These timelines show that most current Linux distros descend from Debian, Red Hat, and Slackware, with quite a considerable number descended from Ubuntu on the Debian branch. And more than a few distros have died off, like the Lindows/Linspire line (Linspire was my first distro!), and the Corel/Xandros line (Xandros was another one I used early on in my Linux days).

Looking down the "2003" column, where Mepis (which I still use here) first appears, I notice an explosion of distros that year and in the following couple of years -- especially on the Knoppix line. This kinda shows the influence of the live CD (pioneered by -- but not begun with -- distros like Knoppix and Mepis, both of which came before Ubuntu).

There's been an incredible amount of branching, resulting in hundreds of Linux distros. I was somewhat surprised to see all of the distros coming from the Red Hat branch prior to 2003; lots of those are no longer alive.

Anyway, a must-see for anyone interested in Linux history!

Thursday, January 26, 2012

a year with saline

Well, it's been a full year since I first installed SalineOS here. I like to spend some time with a distro and not jump to any conclusion about it after a few days or weeks; Saline has not disappointed.

For the most part, Saline is just Debian Squeeze with Xfce. A few things that set SalineOS 1.x apart from Squeeze:

- Quick, easy installation from a single live DVD
- A User Manual, located conveniently on the desktop (I later moved mine into my home directory) that includes installation instructions and other information
- Lines in /etc/apt/sources.list for Squeeze Backports, WINE, and Remastersys
- Chromium is the default web browser, instead of Iceweasel
- While Synaptic is available for adding software, there's an AutoUpdate script that uses aptitude for updates; they include an icon on the panel to start this script, and one kinda odd thing about it is that it opens up two terminal windows

From the SalineOS "About" page:

The primary goal of the SalineOS project is to deliver a fast, lightweight, clean, easy to use and well doccumented operating system based on Debian GNU/Linux. In keeping with these goals SalineOS includes many things added on top of Debian to make it easier to use and more complete out of the box. This includes a choice of sgfxi and magix-driver-installer for installing proprietary graphics drivers, Debian repositories that include software that does not conform to Debian's strict free software guidelines, WINE repositories, Remastersys backup utility, binary firmware for common wireless network cards, the Debian backports repository and a script to install potentially patent encumbered multimedia codecs with one command.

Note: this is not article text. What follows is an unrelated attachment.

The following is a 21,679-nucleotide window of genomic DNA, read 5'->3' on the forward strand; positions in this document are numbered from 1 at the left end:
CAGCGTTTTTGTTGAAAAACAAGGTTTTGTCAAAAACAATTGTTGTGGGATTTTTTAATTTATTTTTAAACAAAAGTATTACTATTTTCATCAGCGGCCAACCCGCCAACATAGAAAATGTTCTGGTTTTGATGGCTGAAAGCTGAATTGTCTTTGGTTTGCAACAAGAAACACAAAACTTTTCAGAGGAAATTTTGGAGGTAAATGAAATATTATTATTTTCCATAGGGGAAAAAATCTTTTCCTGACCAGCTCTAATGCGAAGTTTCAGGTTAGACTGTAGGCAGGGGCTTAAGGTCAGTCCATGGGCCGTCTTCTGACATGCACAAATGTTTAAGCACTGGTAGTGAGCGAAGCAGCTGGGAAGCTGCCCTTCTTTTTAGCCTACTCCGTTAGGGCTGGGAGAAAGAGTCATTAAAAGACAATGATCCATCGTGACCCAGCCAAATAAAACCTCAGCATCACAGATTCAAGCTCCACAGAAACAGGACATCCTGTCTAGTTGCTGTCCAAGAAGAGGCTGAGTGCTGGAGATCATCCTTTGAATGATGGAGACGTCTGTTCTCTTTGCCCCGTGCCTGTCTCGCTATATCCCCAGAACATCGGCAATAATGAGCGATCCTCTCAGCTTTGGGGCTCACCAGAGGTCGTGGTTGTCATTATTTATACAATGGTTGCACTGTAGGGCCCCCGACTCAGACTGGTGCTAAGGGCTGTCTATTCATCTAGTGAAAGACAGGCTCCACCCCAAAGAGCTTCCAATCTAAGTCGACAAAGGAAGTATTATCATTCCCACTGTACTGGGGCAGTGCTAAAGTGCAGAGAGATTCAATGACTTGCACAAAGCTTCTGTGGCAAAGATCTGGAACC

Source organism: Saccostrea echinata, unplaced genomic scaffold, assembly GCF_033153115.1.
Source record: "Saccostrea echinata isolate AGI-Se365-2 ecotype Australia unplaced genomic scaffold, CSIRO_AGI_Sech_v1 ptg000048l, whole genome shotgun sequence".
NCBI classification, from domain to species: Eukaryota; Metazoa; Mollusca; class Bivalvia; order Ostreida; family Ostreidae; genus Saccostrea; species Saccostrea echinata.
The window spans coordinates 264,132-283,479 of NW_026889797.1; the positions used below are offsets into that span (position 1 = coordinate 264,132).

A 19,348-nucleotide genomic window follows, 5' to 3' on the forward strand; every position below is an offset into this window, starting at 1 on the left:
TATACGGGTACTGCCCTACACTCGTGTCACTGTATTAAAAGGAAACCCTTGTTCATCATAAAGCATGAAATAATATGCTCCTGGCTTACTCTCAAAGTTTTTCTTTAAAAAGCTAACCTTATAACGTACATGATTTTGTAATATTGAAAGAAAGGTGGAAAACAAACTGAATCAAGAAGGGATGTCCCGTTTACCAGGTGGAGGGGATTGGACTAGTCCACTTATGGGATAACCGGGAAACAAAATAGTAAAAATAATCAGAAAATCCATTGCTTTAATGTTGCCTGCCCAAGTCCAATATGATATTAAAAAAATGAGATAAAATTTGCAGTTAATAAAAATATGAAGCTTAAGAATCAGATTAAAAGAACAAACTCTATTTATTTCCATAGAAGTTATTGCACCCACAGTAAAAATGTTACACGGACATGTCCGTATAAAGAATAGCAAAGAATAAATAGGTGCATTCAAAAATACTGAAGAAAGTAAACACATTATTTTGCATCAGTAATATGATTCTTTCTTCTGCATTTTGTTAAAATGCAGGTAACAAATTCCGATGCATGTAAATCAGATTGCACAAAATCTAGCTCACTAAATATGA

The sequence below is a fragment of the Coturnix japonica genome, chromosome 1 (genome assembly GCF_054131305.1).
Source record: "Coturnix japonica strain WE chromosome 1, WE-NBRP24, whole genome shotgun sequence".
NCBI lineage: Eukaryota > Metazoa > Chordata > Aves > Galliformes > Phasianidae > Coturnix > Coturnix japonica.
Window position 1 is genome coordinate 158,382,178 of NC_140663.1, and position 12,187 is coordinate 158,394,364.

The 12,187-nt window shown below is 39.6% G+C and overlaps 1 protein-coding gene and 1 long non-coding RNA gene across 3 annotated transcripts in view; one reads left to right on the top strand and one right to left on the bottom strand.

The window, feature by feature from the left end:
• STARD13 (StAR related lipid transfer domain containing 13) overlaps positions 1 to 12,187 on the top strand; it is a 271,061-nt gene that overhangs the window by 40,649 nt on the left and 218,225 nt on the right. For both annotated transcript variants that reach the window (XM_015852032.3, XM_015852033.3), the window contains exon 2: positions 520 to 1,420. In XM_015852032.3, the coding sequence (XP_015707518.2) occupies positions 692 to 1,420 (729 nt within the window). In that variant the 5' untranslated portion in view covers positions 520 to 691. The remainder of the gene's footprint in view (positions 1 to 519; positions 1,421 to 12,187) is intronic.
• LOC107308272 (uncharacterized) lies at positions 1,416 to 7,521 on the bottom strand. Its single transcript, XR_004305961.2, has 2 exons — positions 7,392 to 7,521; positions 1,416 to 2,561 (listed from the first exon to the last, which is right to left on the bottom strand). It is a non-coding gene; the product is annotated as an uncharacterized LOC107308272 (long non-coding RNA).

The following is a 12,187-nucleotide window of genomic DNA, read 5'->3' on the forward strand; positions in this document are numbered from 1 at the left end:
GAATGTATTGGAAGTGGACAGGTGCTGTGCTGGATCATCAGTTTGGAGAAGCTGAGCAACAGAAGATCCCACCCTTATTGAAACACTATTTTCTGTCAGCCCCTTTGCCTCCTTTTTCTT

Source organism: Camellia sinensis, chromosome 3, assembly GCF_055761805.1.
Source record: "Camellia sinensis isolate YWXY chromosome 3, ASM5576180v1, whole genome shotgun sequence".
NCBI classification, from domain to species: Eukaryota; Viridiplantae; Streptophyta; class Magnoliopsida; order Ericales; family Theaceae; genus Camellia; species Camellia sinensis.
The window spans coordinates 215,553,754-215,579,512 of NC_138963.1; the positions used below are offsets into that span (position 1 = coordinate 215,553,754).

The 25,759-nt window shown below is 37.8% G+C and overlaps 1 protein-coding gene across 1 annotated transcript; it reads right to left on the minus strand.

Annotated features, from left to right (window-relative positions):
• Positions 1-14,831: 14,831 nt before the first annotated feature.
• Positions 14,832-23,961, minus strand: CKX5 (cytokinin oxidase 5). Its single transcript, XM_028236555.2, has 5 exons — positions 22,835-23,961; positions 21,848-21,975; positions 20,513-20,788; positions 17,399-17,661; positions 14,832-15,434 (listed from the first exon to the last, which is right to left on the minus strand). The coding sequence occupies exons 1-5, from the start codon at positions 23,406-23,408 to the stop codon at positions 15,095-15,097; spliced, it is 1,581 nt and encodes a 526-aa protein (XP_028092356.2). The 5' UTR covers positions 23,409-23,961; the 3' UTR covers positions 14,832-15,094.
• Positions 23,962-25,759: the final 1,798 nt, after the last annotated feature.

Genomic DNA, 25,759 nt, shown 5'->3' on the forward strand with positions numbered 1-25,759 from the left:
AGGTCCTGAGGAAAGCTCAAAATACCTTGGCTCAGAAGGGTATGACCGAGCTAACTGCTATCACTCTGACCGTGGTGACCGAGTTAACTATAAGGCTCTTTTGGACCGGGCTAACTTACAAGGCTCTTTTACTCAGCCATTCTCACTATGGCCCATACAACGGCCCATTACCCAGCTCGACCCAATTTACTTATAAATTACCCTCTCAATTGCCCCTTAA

Saline's developer, Anthony Nordquist, released SalineOS 1.0 right after Debian Squeeze was "frozen" -- before Squeeze actually became Debian Stable. Looks like he plans to do the same kind of thing with 2.0, planning to release the early development builds with the Wheezy freeze (probably at least 6 months away, yet).

Among other things, he plans to go with the Midori web browser, and will not include the Synaptic package manager. Chromium in the Stable repos kinda lags behind (which is why I ended up installing Google Chrome in Saline, as well as in Debian Stable). And Synaptic is easy enough to install, if you want it (I do).

Nordquist also plans to set up his own repository -- as he posted in the forum, "...this is likely to include packages for the user manual, salineos_utils, game packages built from upstream's pre-compiled binaries and packages pulled from Debian backports (When they start for Wheezy)."

About the only thing about SalineOS that I can think of that might be considered a drawback is that it's a "one-man distro." I don't necessarily consider that to be a drawback; part of the beauty of Linux is that lone developers can do some things that really can't be done with distros run by large organizations. Also, Saline uses Debian repos, so in that sense it isn't completely a one-man distro.